I’ve been cruising the reddit listings recently and without much searching I
found a staggering amount of “jQuery is outdated”, “jQuery isn’t relevant”,
“I think jQuery is dying out”, “…forget about jQuery. It isn’t good for
anything anymore”
, “jQuery hasn’t been relevant for years in my opinion, it’s
best to avoid a “career” that requires it”

Now, I think it’s fair to say: poppycock. But poppycock aside, the question
remains: is jQuery still in 2017 (and as we join 2018) relevant and more
importantly, is it worth a newcomer learning the library today?

The short answer: yes

Yes, of course it’s worth learning jQuery. The internet is littered with
tutorials and knowledge across your peers is vast – that’s to say: help is in

Moreover: jQuery is prolific in today’s web and there’s an extremely high chance
that you’ll use it in your career. Sure, you might work for bleeding edge start
up from Sillygone Valley that only uses Ember version pre-release 20 (not a
), but that’s not the only job you’ll have in your career.

Proof in the wild

How about we look at some real world web sites, and potential employees and
clients and see if they use jQuery, and importantly, how many of them.

I’ve been playing with BigQuery and
querying HTTP Archive’s dataset (you’ll need to sign
up to access the tool).

The HTTP Archive crawls the top 10,000 web sites from the
Alexa top 1,000,000 web sites and exposes all
that data in a BigQuery table (or as a
downloadable mysql database). This year,
the HTTP Archive started testing and collecting JavaScript libraries under
httparchive:scratchspace (though it’s not an exact science for all libraries,
it’s reliable for jQuery based queries).

I’ve queried the HTTP Archive and includes the top 20 results in the charts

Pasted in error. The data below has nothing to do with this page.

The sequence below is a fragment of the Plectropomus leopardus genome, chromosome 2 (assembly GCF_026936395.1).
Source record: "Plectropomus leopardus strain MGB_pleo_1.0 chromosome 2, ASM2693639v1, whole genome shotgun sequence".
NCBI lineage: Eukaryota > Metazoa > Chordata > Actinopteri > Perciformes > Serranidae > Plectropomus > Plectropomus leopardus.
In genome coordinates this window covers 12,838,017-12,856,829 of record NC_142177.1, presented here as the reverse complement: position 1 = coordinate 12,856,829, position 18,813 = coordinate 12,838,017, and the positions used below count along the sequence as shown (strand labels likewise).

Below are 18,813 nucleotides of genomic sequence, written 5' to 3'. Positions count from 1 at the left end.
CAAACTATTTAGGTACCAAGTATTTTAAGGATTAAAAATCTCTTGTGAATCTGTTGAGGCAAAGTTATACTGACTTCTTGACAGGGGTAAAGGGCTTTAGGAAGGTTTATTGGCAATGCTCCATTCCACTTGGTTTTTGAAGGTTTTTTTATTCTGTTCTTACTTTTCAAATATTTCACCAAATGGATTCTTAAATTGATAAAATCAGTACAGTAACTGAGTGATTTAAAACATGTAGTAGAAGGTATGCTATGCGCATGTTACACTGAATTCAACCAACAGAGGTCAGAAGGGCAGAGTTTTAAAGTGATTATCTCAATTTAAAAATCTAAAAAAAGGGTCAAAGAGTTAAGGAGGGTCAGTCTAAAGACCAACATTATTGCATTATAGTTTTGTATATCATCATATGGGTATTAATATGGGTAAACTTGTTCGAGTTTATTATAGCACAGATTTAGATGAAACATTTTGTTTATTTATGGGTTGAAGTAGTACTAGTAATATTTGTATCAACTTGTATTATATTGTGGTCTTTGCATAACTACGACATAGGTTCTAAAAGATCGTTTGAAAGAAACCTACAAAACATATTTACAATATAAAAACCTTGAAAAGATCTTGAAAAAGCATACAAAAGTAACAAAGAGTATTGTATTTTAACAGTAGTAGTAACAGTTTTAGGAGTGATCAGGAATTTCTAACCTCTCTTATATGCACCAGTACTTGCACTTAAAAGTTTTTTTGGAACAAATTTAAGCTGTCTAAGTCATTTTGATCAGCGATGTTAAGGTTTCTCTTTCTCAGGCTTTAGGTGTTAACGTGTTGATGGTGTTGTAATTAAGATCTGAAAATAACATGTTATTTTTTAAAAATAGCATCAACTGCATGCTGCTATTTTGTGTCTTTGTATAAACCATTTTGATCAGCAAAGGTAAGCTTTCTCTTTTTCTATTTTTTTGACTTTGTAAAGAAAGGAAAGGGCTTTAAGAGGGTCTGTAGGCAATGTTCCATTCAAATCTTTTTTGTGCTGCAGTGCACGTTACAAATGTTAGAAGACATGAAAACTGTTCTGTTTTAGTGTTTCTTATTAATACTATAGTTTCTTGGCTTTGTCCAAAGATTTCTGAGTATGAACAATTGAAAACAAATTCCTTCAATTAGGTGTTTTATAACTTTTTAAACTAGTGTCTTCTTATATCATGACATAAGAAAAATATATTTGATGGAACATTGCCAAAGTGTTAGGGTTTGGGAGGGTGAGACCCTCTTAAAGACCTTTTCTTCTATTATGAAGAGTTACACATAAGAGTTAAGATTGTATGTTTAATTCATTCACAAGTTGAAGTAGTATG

JavaScript library distribution

The chart below is a query from July 2017 aggregating the count of the library
name over a total of 474,058 unique URLs collected. The chart shows that jQuery
accounts for a massive 83% of libraries found on the web sites.

Reading through the next libraries, jQuery UI requires jQuery, as does
Bootstrap and FlexSlider. Modernizr isn’t a “do thing” library, nor are many of
the libraries until we hit Angular.JS.

JavaScript library distribution

BigQuery saved SQL statement: Libraries by usage

jQuery versions

Are web sites staying up to date with their version of jQuery? The version of
the library is included in the the httparchive:scratchspace, so I’ve just
looked at the aggregate totals of particular versions:

Top jQuery versions

BigQuery saved SQL statement: jQuery by version from latest dataset

[email protected] accounts for about 6.4% of all the data points. I don’t think this is
because “jQuery is dying out”, but more than jQuery solved a serious problem
with browser compatibility and make effects and ajax easy. In today’s modern
browsers there’s CSS transitions and a consistent implementation of
XMLHttpRequest or even the fetch API.

More specifically, I’d conclude that those web sites with much higher traffic
from “older” browsers (i.e. questionable interoperability) are using jQuery to
simplify their JavaScript.

jQuery over time

Finally (and this query appears often): how year on year usage changes. I’ve
included Angular.JS for contrast. The table looks like the delta between 2016
and 2017 is showing the first drop in usage (by 2%):

jQuery use year on year

BigQuery saved SQL statement: jQuery year on growth

So, although this is a small change, I strongly suspect this will stabilise in
the next 5 years, rather than rapidly shrink.

Wrapping up

I’ve seen this kind of dominance in the web before with IE4 and then IE6. And
that browser was (and is) hated on pretty hard – and to be fair, IE6 was fairly
riddled with issues. jQuery isn’t the same. jQuery is
actively maintained and
shipped as the default JavaScript library for a lot of large projects
(WordPress being one of them).

There’s also the startup cost that jQuery affords. It’s extremely cheap for a
new developer to copy and paste some code that uses jQuery, and to add the
jQuery library to immediately see a result. The same isn’t entirely true with
“modern” code using import or export default or destructuring, etc. It
always work in the browser the individual is using and there’s potential for a
rabbit hole of tooling (though of course, I’d recommend they start with
something like Create React App first, but this post is about jQuery, not CRA).

You certainly don’t need jQuery today. Nor do you need to learn jQuery.
However, jQuery is far from dead, dying, outdated or irrelevant. It serves many
developers from many different walks of life.

So, is jQuery still relevant? At the end of 2017: yes.

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